The tissue normally discarded during routine hip replacements could be a rich new source of adult stem cells for use in regenerative medicine, UNSW-led research has found.
“In hip replacement surgery, the femoral head and part of the neck are resected to accommodate the neck of the implant,” explains study leader Professor Melissa Knothe Tate, the Paul M Trainor Chair in Biomedical Engineering at UNSW.
“Typically this tissue is discarded, yet it may provide an untapped source of autologous stem cells for ageing adults who were born a generation too early to benefit from banking of tissues like umbilical cord blood at birth.”
The study, published in the latest issue of Stem Cells Translational Medicine, was led by the UNSW Graduate School of Biomedical Engineering and involved orthopaedic surgeon Dr Ulf Knothe of the Cleveland Clinic in Cleveland, scientists from Ludwig Maximilians University in Munich and Case Western Reserve University in Cleveland.
The researchers wanted to determine the feasibility of using the patient’s own tissue removed during routine joint replacement to potentially heal and/or repair failing organs and to treat diseases.
The team collected periosteum derived stem cells (PDCs) from patients with rheumatoid arthritis or osteoarthritis, ranging in age from 30 to 72 years, who had undergone joint replacements. They compared them with commercial bone marrow stem cells derived from prenatal donors in patients up to 72-years-old.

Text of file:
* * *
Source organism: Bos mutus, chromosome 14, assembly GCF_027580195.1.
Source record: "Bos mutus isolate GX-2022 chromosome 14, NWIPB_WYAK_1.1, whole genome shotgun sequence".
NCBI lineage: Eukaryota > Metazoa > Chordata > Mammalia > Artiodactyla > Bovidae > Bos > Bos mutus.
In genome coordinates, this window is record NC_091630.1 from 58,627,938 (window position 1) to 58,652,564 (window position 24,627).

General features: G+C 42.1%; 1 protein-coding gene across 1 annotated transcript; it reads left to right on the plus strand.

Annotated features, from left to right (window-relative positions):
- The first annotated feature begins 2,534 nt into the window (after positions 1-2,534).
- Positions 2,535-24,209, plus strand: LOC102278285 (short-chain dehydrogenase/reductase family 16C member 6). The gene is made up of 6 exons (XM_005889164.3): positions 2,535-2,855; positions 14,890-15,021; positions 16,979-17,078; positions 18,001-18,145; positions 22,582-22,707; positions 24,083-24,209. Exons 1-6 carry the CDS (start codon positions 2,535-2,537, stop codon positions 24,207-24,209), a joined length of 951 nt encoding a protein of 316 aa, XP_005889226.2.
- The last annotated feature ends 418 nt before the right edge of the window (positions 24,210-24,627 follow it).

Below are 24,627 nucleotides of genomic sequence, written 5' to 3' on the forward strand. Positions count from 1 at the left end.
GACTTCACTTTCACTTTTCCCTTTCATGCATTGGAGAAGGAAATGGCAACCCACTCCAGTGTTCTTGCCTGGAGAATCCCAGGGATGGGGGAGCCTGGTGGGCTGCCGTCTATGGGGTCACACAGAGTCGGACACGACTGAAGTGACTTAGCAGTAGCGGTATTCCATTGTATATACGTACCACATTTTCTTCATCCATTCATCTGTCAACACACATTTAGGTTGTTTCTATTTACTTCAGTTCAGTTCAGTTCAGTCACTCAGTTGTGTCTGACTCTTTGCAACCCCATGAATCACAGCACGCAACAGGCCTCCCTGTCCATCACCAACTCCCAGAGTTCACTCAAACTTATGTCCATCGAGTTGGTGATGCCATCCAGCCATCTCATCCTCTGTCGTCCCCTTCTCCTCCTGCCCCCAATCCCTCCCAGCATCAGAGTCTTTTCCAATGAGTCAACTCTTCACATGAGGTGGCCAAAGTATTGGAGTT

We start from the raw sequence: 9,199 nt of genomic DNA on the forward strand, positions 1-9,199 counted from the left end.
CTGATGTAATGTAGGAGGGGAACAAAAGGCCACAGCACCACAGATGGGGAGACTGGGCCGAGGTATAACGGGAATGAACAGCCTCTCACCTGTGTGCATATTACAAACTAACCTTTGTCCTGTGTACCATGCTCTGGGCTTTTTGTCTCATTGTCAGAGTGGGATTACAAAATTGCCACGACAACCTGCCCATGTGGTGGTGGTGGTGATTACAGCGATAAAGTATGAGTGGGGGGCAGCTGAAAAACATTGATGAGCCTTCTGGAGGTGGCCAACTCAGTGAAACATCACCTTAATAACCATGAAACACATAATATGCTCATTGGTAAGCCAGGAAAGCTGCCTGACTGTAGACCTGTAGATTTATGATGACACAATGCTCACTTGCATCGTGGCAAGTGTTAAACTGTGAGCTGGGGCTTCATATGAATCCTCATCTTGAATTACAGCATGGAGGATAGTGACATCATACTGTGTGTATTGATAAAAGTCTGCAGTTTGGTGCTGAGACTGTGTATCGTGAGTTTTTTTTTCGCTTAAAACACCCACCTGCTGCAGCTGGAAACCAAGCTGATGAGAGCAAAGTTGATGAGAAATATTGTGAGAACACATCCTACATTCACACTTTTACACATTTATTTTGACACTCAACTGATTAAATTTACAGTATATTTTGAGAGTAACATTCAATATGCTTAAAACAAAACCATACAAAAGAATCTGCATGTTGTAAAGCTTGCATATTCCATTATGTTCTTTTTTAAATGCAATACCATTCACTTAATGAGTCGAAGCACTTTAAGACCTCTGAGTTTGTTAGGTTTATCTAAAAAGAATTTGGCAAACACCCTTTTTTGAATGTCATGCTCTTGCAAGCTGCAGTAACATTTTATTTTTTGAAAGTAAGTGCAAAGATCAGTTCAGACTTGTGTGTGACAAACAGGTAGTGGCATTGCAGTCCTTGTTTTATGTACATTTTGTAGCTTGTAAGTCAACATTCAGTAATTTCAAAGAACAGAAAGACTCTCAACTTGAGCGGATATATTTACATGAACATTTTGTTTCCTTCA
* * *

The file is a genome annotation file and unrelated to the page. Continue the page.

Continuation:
Based on the results, the PDCs exhibited “remarkable similarities” to the bone marrow cells cultured under identical laboratory conditions. They also showed “no significant differences” in their ability to differentiate into other cells due to the donor’s age or disease state,” Professor Knothe Tate and her team said in their paper.
“The use of periosteum tissue that is discarded with the femoral neck in replacing the hip is highly novel, as it represents an unprecedented and to date unstudied source of stem cells from rheumatoid arthritis or osteoarthritis patients,” they said.
Dr Ulf Knothe, the leading clinican on the study, concluded: “Use of stem cells from periosteum may open up unprecedented opportunities for the treatment of disease and tissue/organ failure in a population of osteoarthritic patients born around four decades too early to bank their own cord tissue or blood.”
Provided by University of New South Wales